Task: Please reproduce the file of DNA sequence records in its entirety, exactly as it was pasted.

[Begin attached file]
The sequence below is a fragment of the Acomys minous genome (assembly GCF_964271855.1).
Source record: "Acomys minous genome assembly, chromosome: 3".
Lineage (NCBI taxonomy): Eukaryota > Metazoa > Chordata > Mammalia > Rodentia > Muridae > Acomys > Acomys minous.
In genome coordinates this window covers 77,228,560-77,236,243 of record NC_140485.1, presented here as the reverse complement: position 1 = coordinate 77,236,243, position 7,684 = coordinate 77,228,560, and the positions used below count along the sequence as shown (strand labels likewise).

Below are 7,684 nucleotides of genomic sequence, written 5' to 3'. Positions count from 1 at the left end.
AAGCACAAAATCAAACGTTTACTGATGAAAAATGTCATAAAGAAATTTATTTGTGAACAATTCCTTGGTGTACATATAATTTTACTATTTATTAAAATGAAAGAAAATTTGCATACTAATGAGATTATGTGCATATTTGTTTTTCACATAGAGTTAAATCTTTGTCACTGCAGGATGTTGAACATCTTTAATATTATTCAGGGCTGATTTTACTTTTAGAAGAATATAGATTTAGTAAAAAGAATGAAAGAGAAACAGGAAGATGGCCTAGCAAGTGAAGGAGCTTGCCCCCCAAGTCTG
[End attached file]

The sequence below is a fragment of the Acomys minous genome (assembly GCF_964271855.1).
Source record: "Acomys minous genome assembly, chromosome: 3".
Lineage (NCBI taxonomy): Eukaryota > Metazoa > Chordata > Mammalia > Rodentia > Muridae > Acomys > Acomys minous.
In genome coordinates this window covers 77,228,560-77,236,243 of record NC_140485.1, presented here as the reverse complement: position 1 = coordinate 77,236,243, position 7,684 = coordinate 77,228,560, and the positions used below count along the sequence as shown (strand labels likewise).

Below are 7,684 nucleotides of genomic sequence, written 5' to 3'. Positions count from 1 at the left end.
AAGCACAAAATCAAACGTTTACTGATGAAAAATGTCATAAAGAAATTTATTTGTGAACAATTCCTTGGTGTACATATAATTTTACTATTTATTAAAATGAAAGAAAATTTGCATACTAATGAGATTATGTGCATATTTGTTTTTCACATAGAGTTAAATCTTTGTCACTGCAGGATGTTGAACATCTTTAATATTATTCAGGGCTGATTTTACTTTTAGAAGAATATAGATTTAGTAAAAAGAATGAAAGAGAAACAGGAAGATGGCCTAGCAAGTGAAGGAGCTTGCCCCCCAAGTCTG